One of the biggest improvements to C# and the .NET ecosystem in recent years has been the introduction of the
await programming paradigm and the improvements it brings to both performance (no need to create thousands of threads if they spend most of their time blocking on IO) and productivity (no need to muck around with synchronization primitives or marshal exceptions between threads). While it takes a bit of getting used to, once you’ve gone
await, you (literally) can’t go back.
We are proud to present the latest addition to our open source portfolio, the Unicode.net library! We’ve extracted a number of encoding- and emoji-related namespaces and functions from a few of our projects going back many years and split them off to create
Unicode.net: an open source library that can be used to aid in the safe processing and manipulation of (possibly) internationalized strings and non-ASCII characters (and then some).
Unicode.net is designed from the ground-up as a modern approach to text processing and text encoding, with only support for the most popular Unicode encodings: UTF-8, UTF-16, and UTF-32. Additionally,
Unicode.net is designed to complement .NET’s existing (albeit extremely limited) Unicode support, instead of supplanting it, which primarily translates to embracing rather than shunning the
System.String type wherever possible. Unlike many other text-processing libraries,
Unicode.net does not want you to stop using the system types for string representation and to switch over to custom datatypes 😁.
This post is chiefly directed at .NET developers and others involved in the various stages of .NET deployment, in particular, anyone that’s been keeping tabs on the situation with the new cross-platform, open-source .NET Core initiative or .NET Standard, which came about as Microsoft’s response to the increased fragmentation of the .NET Platform as a result of the myriad of different deployment targets now available. If you’re not into that kind of stuff, feel free to skip this post, or read on and we’ll try to explain things sufficiently as we go through.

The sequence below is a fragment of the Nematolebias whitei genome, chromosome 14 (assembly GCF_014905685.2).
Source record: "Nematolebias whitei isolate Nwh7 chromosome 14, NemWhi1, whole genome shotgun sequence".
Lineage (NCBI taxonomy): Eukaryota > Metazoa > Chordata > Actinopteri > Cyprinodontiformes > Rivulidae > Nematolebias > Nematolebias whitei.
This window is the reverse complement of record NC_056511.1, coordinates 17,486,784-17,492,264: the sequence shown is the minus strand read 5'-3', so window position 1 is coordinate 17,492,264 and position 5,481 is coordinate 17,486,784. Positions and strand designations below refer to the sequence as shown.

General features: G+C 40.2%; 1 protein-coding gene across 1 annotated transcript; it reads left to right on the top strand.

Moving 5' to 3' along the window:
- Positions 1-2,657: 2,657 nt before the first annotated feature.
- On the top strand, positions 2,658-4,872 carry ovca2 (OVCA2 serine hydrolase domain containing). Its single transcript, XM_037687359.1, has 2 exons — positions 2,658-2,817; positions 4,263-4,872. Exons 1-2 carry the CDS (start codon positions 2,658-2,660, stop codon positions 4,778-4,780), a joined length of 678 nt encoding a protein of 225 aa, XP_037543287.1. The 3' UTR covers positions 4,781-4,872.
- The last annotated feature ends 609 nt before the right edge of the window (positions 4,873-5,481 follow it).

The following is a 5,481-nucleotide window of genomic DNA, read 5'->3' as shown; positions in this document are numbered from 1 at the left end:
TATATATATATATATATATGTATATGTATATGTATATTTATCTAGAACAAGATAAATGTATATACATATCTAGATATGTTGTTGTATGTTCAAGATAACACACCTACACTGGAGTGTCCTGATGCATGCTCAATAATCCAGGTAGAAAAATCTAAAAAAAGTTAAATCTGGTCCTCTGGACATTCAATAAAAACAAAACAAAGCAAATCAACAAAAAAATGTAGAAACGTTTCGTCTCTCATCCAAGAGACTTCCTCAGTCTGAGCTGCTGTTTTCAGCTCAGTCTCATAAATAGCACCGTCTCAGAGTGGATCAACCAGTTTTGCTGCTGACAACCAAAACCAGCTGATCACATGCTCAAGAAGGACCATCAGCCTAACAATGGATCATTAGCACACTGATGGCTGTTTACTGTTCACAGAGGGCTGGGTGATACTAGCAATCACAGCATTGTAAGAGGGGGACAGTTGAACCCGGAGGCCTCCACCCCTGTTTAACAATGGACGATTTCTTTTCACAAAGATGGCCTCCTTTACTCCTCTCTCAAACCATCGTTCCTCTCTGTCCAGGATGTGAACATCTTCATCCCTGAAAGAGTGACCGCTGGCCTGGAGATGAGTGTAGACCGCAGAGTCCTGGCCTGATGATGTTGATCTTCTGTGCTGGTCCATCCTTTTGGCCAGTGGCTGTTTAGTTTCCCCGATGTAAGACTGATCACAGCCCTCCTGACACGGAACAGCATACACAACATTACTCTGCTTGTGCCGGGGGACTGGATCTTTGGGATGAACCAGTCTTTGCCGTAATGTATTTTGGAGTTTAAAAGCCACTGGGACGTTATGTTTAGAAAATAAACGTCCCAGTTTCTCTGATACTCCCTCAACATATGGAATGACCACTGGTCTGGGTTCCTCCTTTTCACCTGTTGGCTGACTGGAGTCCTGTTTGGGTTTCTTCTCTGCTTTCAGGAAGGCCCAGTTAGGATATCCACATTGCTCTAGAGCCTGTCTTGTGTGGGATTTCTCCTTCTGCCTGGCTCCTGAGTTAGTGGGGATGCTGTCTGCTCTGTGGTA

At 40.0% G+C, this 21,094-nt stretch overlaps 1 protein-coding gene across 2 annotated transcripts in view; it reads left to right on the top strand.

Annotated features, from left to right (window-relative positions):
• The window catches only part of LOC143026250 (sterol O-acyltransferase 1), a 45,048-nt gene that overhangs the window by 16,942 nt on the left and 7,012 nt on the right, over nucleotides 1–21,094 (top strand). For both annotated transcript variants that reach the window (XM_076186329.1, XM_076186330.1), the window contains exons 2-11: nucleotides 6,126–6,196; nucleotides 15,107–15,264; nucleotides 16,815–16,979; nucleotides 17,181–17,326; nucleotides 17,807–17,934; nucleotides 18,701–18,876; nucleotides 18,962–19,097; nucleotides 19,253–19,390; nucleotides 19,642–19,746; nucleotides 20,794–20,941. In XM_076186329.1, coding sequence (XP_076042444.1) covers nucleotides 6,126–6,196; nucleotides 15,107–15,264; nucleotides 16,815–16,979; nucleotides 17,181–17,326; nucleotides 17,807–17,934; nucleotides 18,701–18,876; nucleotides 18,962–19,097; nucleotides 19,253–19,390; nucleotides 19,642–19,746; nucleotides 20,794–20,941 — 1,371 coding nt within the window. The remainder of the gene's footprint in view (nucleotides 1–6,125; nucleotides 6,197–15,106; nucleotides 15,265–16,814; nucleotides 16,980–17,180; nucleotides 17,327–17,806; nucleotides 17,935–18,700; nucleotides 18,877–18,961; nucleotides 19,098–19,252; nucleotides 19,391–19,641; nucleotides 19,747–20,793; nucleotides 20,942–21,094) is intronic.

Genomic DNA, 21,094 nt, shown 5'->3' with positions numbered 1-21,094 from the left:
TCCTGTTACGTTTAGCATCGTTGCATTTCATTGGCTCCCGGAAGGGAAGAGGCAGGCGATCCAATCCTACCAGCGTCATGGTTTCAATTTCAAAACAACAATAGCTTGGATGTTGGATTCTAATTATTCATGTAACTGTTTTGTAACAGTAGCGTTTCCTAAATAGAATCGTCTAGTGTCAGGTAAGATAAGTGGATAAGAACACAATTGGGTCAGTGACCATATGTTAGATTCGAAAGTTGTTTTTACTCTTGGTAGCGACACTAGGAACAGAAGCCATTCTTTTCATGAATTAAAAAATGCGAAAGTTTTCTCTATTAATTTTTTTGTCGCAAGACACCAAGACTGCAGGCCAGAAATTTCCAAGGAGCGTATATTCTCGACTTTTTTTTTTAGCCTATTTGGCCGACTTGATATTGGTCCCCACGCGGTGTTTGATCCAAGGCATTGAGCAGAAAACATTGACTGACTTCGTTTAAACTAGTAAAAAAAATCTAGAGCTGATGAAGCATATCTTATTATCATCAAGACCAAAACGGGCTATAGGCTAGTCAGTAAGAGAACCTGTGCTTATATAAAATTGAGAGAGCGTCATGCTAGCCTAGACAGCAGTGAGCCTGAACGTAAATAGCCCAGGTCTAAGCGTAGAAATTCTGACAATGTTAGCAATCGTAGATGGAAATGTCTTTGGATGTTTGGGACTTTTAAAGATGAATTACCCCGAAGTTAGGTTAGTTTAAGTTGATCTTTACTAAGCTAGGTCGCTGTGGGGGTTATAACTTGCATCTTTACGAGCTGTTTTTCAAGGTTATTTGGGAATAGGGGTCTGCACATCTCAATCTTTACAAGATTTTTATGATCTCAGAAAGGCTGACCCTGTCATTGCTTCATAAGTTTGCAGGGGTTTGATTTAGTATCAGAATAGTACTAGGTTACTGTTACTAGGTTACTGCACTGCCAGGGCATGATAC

When a new Microsoft, with Satya Nadella at the helm, first open sourced the .NET Platform on November 12, 2014 it became clear that they fully intended to put everything they had into the initiative and that great things and big changes were coming to the .NET Framework and its languages. But what it also signaled was the inevitable beginning of a new level of fragmentation for the Framework, which had thus far – by and large – resisted any major fragmentation for the past 12 years of its existence.1 But taking a framework that was cobbled together from parts old and new, built atop of WIN32, GDI, and various Windows-specific anachronisms meant that porting the .NET Framework as-is to other platforms was nigh-impossible — and that major changes would have to be made to support this gargantuan effort.
We’ve raved about Microsoft’s latest take on a Linux subsystem for Windows, this time in the form of the oddly-dubbed “Bash on Ubuntu on Windows” Windows Subsystem for Linux — herein and forever after referred to only as WSL for the sake of our collective sanity — but as awesome as being able to type
bash in a command prompt to get access to holy posix goodiness, we think we can do better. Meet
$, formally known as
RunInBash, is a simple command line helper utility that simply runs whatever follows it under WSL rather than in the current (Windows) terminal. Here’s a picture to illustrate (click to expand):
Hello international users of EWS! We’re really happy to announce the immediate availability of Easy Window Switcher 1.1.0, which brings support for internationalized keyboards to EWS users worldwide!